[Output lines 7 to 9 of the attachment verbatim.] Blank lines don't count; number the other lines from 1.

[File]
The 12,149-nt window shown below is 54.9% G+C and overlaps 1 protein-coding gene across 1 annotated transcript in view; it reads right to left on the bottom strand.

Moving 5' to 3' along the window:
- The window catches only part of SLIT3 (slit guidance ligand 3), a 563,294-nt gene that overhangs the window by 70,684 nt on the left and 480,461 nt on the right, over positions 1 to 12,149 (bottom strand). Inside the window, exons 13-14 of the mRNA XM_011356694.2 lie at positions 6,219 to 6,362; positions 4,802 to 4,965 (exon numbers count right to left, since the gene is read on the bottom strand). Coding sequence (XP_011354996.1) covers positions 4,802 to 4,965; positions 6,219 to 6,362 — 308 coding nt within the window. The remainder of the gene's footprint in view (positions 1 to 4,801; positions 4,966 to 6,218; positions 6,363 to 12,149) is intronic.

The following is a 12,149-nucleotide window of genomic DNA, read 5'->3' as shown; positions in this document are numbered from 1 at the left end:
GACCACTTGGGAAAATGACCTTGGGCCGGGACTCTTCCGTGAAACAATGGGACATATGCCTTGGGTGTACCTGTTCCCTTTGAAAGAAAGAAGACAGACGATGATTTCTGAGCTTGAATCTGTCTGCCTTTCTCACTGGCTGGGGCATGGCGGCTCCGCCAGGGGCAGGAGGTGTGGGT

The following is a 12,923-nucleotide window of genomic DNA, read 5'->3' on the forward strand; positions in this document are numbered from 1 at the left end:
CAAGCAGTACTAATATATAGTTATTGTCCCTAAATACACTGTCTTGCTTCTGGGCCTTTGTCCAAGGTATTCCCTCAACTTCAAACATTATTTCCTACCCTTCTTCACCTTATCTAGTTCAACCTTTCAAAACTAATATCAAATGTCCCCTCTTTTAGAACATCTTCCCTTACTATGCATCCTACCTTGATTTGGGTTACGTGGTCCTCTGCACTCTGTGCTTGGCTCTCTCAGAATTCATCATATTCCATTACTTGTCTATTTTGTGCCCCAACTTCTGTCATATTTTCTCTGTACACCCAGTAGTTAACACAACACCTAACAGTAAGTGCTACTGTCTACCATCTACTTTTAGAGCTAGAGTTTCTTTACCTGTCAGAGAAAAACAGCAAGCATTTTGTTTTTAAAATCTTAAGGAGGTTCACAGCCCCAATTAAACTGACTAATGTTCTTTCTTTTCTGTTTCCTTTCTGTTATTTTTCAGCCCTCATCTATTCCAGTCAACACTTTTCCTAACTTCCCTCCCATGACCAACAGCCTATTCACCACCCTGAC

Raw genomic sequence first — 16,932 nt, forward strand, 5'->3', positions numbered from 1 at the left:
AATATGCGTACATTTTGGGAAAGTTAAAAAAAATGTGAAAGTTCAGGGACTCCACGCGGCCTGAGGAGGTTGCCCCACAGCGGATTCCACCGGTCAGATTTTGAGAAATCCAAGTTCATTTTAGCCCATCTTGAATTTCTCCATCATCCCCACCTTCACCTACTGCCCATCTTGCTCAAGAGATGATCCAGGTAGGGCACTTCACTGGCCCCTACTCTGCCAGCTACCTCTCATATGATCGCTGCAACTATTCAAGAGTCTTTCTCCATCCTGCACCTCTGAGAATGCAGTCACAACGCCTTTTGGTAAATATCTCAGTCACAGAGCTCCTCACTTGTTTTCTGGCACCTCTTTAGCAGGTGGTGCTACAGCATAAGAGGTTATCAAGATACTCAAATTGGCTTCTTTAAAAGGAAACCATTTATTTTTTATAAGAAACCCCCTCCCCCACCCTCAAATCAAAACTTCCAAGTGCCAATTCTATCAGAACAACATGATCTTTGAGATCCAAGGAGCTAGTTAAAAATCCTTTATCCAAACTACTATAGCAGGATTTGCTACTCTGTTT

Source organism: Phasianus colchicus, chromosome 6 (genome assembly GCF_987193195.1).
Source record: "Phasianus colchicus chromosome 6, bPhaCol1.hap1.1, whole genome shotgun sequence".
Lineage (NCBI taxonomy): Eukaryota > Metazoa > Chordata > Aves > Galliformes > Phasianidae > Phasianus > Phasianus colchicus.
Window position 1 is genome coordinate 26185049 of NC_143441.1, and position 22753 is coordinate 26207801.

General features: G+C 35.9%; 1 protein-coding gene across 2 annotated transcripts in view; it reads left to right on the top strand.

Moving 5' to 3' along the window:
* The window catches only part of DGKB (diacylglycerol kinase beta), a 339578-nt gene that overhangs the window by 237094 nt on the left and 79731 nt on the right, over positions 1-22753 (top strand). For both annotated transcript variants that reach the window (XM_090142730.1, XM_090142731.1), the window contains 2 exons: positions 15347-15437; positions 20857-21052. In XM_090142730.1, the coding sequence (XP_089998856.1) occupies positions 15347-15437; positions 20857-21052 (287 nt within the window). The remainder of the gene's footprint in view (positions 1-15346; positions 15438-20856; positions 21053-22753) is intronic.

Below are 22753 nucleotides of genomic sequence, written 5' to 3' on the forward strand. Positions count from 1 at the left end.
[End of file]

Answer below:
CAAGCAGTACTAATATATAGTTATTGTCCCTAAATACACTGTCTTGCTTCTGGGCCTTTGTCCAAGGTATTCCCTCAACTTCAAACATTATTTCCTACCCTTCTTCACCTTATCTAGTTCAACCTTTCAAAACTAATATCAAATGTCCCCTCTTTTAGAACATCTTCCCTTACTATGCATCCTACCTTGATTTGGGTTACGTGGTCCTCTGCACTCTGTGCTTGGCTCTCTCAGAATTCATCATATTCCATTACTTGTCTATTTTGTGCCCCAACTTCTGTCATATTTTCTCTGTACACCCAGTAGTTAACACAACACCTAACAGTAAGTGCTACTGTCTACCATCTACTTTTAGAGCTAGAGTTTCTTTACCTGTCAGAGAAAAACAGCAAGCATTTTGTTTTTAAAATCTTAAGGAGGTTCACAGCCCCAATTAAACTGACTAATGTTCTTTCTTTTCTGTTTCCTTTCTGTTATTTTTCAGCCCTCATCTATTCCAGTCAACACTTTTCCTAACTTCCCTCCCATGACCAACAGCCTATTCACCACCCTGAC

Raw genomic sequence first — 16,932 nt, forward strand, 5'->3', positions numbered from 1 at the left:
AATATGCGTACATTTTGGGAAAGTTAAAAAAAATGTGAAAGTTCAGGGACTCCACGCGGCCTGAGGAGGTTGCCCCACAGCGGATTCCACCGGTCAGATTTTGAGAAATCCAAGTTCATTTTAGCCCATCTTGAATTTCTCCATCATCCCCACCTTCACCTACTGCCCATCTTGCTCAAGAGATGATCCAGGTAGGGCACTTCACTGGCCCCTACTCTGCCAGCTACCTCTCATATGATCGCTGCAACTATTCAAGAGTCTTTCTCCATCCTGCACCTCTGAGAATGCAGTCACAACGCCTTTTGGTAAATATCTCAGTCACAGAGCTCCTCACTTGTTTTCTGGCACCTCTTTAGCAGGTGGTGCTACAGCATAAGAGGTTATCAAGATACTCAAATTGGCTTCTTTAAAAGGAAACCATTTATTTTTTATAAGAAACCCCCTCCCCCACCCTCAAATCAAAACTTCCAAGTGCCAATTCTATCAGAACAACATGATCTTTGAGATCCAAGGAGCTAGTTAAAAATCCTTTATCCAAACTACTATAGCAGGATTTGCTACTCTGTTT